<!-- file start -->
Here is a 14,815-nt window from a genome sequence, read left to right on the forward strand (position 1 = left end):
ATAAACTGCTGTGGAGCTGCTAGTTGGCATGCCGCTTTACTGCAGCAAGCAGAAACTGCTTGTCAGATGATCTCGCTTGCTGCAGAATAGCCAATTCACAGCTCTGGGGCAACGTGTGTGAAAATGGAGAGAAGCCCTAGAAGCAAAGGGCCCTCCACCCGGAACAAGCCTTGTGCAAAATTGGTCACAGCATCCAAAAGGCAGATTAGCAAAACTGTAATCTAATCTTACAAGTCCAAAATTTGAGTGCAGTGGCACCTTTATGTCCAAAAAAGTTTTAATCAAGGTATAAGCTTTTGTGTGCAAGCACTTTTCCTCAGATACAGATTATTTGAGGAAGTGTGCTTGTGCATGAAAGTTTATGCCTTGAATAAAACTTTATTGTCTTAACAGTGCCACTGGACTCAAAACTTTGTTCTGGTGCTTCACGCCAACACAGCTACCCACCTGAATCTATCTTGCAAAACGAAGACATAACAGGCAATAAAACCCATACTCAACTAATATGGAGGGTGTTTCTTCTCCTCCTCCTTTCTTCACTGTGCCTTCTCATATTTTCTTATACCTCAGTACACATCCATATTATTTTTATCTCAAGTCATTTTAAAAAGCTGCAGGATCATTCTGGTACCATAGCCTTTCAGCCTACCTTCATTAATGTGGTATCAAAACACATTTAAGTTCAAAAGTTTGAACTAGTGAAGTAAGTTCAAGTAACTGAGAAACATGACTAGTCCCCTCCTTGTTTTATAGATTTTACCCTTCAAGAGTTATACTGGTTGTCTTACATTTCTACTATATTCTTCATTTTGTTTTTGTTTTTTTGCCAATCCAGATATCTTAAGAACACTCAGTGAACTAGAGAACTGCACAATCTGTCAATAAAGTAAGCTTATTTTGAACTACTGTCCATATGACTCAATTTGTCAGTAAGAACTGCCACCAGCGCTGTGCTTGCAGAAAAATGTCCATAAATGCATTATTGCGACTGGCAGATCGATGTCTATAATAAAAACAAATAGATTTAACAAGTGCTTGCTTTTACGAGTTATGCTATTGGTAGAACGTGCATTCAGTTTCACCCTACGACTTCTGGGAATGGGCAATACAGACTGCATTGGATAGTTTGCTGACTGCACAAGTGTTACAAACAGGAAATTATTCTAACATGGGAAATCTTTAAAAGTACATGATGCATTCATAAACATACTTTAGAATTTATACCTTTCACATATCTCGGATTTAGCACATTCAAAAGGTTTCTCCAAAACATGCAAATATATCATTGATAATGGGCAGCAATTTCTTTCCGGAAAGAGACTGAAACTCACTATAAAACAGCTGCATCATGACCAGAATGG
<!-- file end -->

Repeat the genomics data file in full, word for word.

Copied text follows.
Here is a 14,815-nt window from a genome sequence, read left to right on the forward strand (position 1 = left end):
ATAAACTGCTGTGGAGCTGCTAGTTGGCATGCCGCTTTACTGCAGCAAGCAGAAACTGCTTGTCAGATGATCTCGCTTGCTGCAGAATAGCCAATTCACAGCTCTGGGGCAACGTGTGTGAAAATGGAGAGAAGCCCTAGAAGCAAAGGGCCCTCCACCCGGAACAAGCCTTGTGCAAAATTGGTCACAGCATCCAAAAGGCAGATTAGCAAAACTGTAATCTAATCTTACAAGTCCAAAATTTGAGTGCAGTGGCACCTTTATGTCCAAAAAAGTTTTAATCAAGGTATAAGCTTTTGTGTGCAAGCACTTTTCCTCAGATACAGATTATTTGAGGAAGTGTGCTTGTGCATGAAAGTTTATGCCTTGAATAAAACTTTATTGTCTTAACAGTGCCACTGGACTCAAAACTTTGTTCTGGTGCTTCACGCCAACACAGCTACCCACCTGAATCTATCTTGCAAAACGAAGACATAACAGGCAATAAAACCCATACTCAACTAATATGGAGGGTGTTTCTTCTCCTCCTCCTTTCTTCACTGTGCCTTCTCATATTTTCTTATACCTCAGTACACATCCATATTATTTTTATCTCAAGTCATTTTAAAAAGCTGCAGGATCATTCTGGTACCATAGCCTTTCAGCCTACCTTCATTAATGTGGTATCAAAACACATTTAAGTTCAAAAGTTTGAACTAGTGAAGTAAGTTCAAGTAACTGAGAAACATGACTAGTCCCCTCCTTGTTTTATAGATTTTACCCTTCAAGAGTTATACTGGTTGTCTTACATTTCTACTATATTCTTCATTTTGTTTTTGTTTTTTTGCCAATCCAGATATCTTAAGAACACTCAGTGAACTAGAGAACTGCACAATCTGTCAATAAAGTAAGCTTATTTTGAACTACTGTCCATATGACTCAATTTGTCAGTAAGAACTGCCACCAGCGCTGTGCTTGCAGAAAAATGTCCATAAATGCATTATTGCGACTGGCAGATCGATGTCTATAATAAAAACAAATAGATTTAACAAGTGCTTGCTTTTACGAGTTATGCTATTGGTAGAACGTGCATTCAGTTTCACCCTACGACTTCTGGGAATGGGCAATACAGACTGCATTGGATAGTTTGCTGACTGCACAAGTGTTACAAACAGGAAATTATTCTAACATGGGAAATCTTTAAAAGTACATGATGCATTCATAAACATACTTTAGAATTTATACCTTTCACATATCTCGGATTTAGCACATTCAAAAGGTTTCTCCAAAACATGCAAATATATCATTGATAATGGGCAGCAATTTCTTTCCGGAAAGAGACTGAAACTCACTATAAAACAGCTGCATCATGACCAGAATGG